Why some landlords might not favour sharers

When we say ‘sharers’ we are not referring to married couples, civil partners or common-in-law partners we are referring to friends, co-workers or in some cases relatives who choose to live together as tenants.

Temporary Arrangement

Sharers are rarely a long-term arrangement so may not suit landlords who favour long-term tenants. Shortly after the start of the tenancy one of two things often happens: 1. the sharers realise they do not like living with each other and one or more of them move out/terminate the agreement. 2. one of the sharers meets someone, moves that other person in to the property or moves out to live with the other person. The landlord is the last person to find out about the new arrangements.

It’s Not My Job To…

…cut the grass, clean the kitchen, pay the rent! Each sharer assumes it is the other sharers job to fulfil what are obligations of the lease or one sharer decides not to…clean the kitchen or cut the grass because they did it last time, always do it…..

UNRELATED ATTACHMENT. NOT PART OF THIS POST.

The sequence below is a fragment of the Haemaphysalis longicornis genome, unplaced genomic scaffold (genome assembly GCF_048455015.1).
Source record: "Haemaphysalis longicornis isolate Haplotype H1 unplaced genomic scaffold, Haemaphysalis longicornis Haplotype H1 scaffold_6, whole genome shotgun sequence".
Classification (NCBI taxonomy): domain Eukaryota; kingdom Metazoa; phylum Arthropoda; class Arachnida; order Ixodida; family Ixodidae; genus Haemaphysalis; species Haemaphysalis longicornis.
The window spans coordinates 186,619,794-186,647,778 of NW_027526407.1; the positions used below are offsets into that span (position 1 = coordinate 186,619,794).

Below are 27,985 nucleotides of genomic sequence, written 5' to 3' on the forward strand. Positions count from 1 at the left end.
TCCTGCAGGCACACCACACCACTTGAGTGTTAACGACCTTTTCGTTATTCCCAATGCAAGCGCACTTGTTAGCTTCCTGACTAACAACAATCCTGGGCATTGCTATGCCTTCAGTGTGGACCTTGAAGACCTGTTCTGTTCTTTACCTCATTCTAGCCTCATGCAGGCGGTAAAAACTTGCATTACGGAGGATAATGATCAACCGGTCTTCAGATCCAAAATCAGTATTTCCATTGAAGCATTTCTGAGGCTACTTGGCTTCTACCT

Poor Communications

The sharers may not function as an integrated unit so communications are potentially more complicated. Sharer A reports a defect in the property to the landlord but doesn’t tell sharer B. The landlord arrives to undertake the repair to be greeted by a blank look from sharer B (sharer A is at work/on holiday). If only the landlord had thought to contact all tenants before they visited.

Party House

For some younger people, sharing is a cost-effective way of escaping from parents and all those annoying house rules and to ‘dip their toes’ in the water of independent living. For some it’s an opportunity to let their hair down and party hard. The first the landlord knows of this is when the neighbours call them at 11pm on a Saturday night.

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